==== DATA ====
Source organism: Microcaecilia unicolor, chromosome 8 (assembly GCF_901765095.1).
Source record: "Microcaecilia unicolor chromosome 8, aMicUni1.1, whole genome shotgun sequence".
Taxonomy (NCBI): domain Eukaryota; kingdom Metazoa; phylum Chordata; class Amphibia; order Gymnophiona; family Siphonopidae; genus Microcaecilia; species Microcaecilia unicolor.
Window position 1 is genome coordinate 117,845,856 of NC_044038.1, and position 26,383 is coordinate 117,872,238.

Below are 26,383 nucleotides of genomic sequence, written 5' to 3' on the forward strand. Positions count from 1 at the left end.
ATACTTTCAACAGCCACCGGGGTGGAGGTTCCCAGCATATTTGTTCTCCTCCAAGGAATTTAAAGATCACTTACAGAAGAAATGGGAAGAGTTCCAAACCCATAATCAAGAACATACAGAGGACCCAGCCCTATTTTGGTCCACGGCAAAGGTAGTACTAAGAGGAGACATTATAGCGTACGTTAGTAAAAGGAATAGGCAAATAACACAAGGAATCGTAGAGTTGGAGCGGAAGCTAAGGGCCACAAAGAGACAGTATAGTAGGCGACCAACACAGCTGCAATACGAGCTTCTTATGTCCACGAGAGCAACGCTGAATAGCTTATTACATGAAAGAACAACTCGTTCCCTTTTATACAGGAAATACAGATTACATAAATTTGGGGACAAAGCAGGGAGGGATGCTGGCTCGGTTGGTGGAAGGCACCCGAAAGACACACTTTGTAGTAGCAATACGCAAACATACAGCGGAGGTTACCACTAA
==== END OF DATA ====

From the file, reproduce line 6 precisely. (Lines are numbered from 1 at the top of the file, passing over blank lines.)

ATACTTTCAACAGCCACCGGGGTGGAGGTTCCCAGCATATTTGTTCTCCTCCAAGGAATTTAAAGATCACTTACAGAAGAAATGGGAAGAGTTCCAAACCCATAATCAAGAACATACAGAGGACCCAGCCCTATTTTGGTCCACGGCAAAGGTAGTACTAAGAGGAGACATTATAGCGTACGTTAGTAAAAGGAATAGGCAAATAACACAAGGAATCGTAGAGTTGGAGCGGAAGCTAAGGGCCACAAAGAGACAGTATAGTAGGCGACCAACACAGCTGCAATACGAGCTTCTTATGTCCACGAGAGCAACGCTGAATAGCTTATTACATGAAAGAACAACTCGTTCCCTTTTATACAGGAAATACAGATTACATAAATTTGGGGACAAAGCAGGGAGGGATGCTGGCTCGGTTGGTGGAAGGCACCCGAAAGACACACTTTGTAGTAGCAATACGCAAACATACAGCGGAGGTTACCACTAA